The time that each hospital performed any type of surgery is over. This is the patient's benefit. Yet often hospitals are struggling to stop operations that they do not quite have the fingers.
Practice makes perfect. It applies to teach cycling, swimming and cutting into a human body.Surgeons must often sufficient to perform an operation in order to hold the often complex skills in the fingers.
Twenty surgery for bladder cancer tumors, fifty operations in breast cancer and at least twenty surgeries per year at an enlarged abdominal aorta: standards that medical specialists have devised and controlled by the Health Inspectorate.
The conclusion of the inspection: this is the right direction, but some hospitals are lagging behind. Still, there are hospitals that have little experience with bladder cancer surgery, but continue along here anyway. Fifteen hospitals did not reach the target last year. Of these, five were significantly below standard.
,, If a hospital has almost the norm of twenty, can you say, it'll be good next year, but hospitals are around ten operations should only do one thing: stop, '' says director Jon Schaefer of medical research MediQuest.
The standard for bladder cancer surgery has been around for several years and hospitals have been plenty of time to take action, says Schaefer. ,, The results in bladder cancer really stand out. A year earlier the figures were comparable. There is no real improvement has occurred. ''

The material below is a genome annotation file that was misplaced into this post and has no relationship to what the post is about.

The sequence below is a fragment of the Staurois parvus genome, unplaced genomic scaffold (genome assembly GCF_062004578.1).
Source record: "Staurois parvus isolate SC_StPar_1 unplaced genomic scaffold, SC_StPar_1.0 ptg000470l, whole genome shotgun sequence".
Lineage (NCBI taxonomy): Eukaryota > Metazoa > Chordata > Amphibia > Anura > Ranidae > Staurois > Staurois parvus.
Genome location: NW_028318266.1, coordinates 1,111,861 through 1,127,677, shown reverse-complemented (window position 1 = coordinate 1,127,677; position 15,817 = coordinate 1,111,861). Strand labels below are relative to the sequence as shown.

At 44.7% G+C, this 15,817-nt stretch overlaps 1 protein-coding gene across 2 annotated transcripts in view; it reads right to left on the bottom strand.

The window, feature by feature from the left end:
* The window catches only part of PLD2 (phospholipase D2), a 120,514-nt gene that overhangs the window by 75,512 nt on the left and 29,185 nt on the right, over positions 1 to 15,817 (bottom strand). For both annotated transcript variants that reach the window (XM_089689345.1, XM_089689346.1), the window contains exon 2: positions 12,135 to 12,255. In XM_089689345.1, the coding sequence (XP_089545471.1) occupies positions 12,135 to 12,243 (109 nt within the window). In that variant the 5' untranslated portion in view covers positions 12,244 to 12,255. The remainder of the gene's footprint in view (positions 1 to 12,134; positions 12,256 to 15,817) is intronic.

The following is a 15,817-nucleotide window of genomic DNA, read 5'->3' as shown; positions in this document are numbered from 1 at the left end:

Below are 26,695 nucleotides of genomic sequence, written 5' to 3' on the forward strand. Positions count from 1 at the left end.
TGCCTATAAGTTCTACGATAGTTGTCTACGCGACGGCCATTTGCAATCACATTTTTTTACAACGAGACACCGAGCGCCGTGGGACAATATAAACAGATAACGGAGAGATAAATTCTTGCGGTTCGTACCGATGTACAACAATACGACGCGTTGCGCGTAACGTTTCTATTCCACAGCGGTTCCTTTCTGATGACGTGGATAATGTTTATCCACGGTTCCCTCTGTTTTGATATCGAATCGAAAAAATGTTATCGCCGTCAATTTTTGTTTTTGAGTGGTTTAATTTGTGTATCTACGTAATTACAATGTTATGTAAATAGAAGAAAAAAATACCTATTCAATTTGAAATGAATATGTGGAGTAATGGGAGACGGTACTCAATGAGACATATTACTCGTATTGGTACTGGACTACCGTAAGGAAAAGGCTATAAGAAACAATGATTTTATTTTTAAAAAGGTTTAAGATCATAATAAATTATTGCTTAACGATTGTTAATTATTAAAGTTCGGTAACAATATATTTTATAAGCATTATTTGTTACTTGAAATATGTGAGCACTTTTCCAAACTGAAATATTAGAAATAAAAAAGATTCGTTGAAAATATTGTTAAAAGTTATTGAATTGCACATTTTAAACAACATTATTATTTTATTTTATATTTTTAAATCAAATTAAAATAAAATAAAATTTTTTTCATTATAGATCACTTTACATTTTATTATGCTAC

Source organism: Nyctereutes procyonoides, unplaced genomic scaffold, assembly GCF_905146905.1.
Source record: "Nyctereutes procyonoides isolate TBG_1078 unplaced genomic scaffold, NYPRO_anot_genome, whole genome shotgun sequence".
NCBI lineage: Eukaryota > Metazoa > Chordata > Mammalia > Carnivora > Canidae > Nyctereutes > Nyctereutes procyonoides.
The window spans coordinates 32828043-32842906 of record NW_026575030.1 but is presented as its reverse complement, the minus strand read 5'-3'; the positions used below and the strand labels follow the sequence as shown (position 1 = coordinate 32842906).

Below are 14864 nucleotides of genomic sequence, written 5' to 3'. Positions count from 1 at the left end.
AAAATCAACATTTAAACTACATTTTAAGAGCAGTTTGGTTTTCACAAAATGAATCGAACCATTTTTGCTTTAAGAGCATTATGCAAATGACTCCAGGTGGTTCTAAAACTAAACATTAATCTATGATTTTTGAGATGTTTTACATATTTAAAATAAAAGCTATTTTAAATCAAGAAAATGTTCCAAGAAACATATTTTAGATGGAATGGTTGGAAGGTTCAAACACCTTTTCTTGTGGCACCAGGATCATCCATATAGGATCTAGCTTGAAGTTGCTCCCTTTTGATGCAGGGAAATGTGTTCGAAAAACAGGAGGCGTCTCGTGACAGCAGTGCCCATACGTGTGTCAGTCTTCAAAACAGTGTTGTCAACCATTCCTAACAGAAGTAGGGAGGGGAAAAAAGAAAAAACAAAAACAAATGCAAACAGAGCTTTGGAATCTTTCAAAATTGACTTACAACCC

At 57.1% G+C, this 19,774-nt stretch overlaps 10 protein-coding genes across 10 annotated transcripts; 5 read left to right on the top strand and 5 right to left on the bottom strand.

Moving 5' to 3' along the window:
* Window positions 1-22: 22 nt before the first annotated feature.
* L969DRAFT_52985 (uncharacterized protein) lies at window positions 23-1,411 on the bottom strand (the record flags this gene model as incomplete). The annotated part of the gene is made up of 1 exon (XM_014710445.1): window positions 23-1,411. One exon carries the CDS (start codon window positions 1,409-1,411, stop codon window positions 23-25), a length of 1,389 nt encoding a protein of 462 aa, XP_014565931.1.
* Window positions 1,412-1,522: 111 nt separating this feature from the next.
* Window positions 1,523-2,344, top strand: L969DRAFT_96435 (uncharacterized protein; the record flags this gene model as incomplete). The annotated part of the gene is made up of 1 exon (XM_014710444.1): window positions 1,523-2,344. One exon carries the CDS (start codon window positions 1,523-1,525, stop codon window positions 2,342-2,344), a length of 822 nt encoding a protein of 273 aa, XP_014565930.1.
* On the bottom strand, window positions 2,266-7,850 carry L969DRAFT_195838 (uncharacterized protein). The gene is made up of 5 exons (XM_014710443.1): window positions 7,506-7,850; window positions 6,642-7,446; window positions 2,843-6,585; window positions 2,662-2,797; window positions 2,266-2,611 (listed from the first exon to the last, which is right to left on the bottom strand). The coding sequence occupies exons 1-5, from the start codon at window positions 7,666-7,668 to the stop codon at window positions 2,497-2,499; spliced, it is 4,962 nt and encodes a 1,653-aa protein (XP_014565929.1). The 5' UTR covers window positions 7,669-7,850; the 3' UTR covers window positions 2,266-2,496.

This improvement does have taken place in recent years in other cancer types, the data show the AD Hospital Top 100. In breast cancer, colon cancer, esophageal cancer and pancreatic cancer or satisfy all hospitals now up to standards.
Thus, the highly specialized care for pediatric oncology is now concentrated in a few centers in the country. Schaefer: ,, Keep in mind that the Dutch standards are not as strict. The standards of good cancer care in Europe are much higher than in the Netherlands. So there are really still room for improvement. ''
Tightening of standards will ensure that hospitals must increasingly choose what we do and what not. Choose to stop operations can be a good choice, as is evident from the Top 100. In the highest echelons of the list are not only tertiary hospitals, but also local hospitals that focus on common, simplified procedures.
The winner of the Top 100 this year is their example: Beatrix Ill enhuis Gorinchem refer patients for complex operations to Dordrecht.
By Editors AD: Photo: Shody Careman